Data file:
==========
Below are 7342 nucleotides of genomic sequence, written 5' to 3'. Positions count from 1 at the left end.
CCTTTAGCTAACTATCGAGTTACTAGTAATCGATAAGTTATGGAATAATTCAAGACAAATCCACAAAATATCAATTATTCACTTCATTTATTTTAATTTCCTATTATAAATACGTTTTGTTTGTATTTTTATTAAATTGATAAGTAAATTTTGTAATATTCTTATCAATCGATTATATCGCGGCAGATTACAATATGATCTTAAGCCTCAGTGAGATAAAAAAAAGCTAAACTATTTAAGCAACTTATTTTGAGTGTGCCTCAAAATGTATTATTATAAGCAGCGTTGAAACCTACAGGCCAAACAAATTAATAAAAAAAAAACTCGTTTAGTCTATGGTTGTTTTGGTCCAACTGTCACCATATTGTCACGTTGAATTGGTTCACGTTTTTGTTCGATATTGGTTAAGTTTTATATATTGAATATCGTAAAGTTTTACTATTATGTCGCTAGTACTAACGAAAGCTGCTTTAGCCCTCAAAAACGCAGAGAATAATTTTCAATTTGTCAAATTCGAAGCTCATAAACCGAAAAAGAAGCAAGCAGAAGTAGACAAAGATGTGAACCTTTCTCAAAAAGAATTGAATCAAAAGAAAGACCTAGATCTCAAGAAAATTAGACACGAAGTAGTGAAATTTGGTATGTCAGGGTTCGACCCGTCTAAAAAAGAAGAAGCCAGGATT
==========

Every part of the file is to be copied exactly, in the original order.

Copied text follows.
Below are 7342 nucleotides of genomic sequence, written 5' to 3'. Positions count from 1 at the left end.
CCTTTAGCTAACTATCGAGTTACTAGTAATCGATAAGTTATGGAATAATTCAAGACAAATCCACAAAATATCAATTATTCACTTCATTTATTTTAATTTCCTATTATAAATACGTTTTGTTTGTATTTTTATTAAATTGATAAGTAAATTTTGTAATATTCTTATCAATCGATTATATCGCGGCAGATTACAATATGATCTTAAGCCTCAGTGAGATAAAAAAAAGCTAAACTATTTAAGCAACTTATTTTGAGTGTGCCTCAAAATGTATTATTATAAGCAGCGTTGAAACCTACAGGCCAAACAAATTAATAAAAAAAAAACTCGTTTAGTCTATGGTTGTTTTGGTCCAACTGTCACCATATTGTCACGTTGAATTGGTTCACGTTTTTGTTCGATATTGGTTAAGTTTTATATATTGAATATCGTAAAGTTTTACTATTATGTCGCTAGTACTAACGAAAGCTGCTTTAGCCCTCAAAAACGCAGAGAATAATTTTCAATTTGTCAAATTCGAAGCTCATAAACCGAAAAAGAAGCAAGCAGAAGTAGACAAAGATGTGAACCTTTCTCAAAAAGAATTGAATCAAAAGAAAGACCTAGATCTCAAGAAAATTAGACACGAAGTAGTGAAATTTGGTATGTCAGGGTTCGACCCGTCTAAAAAAGAAGAAGCCAGGATT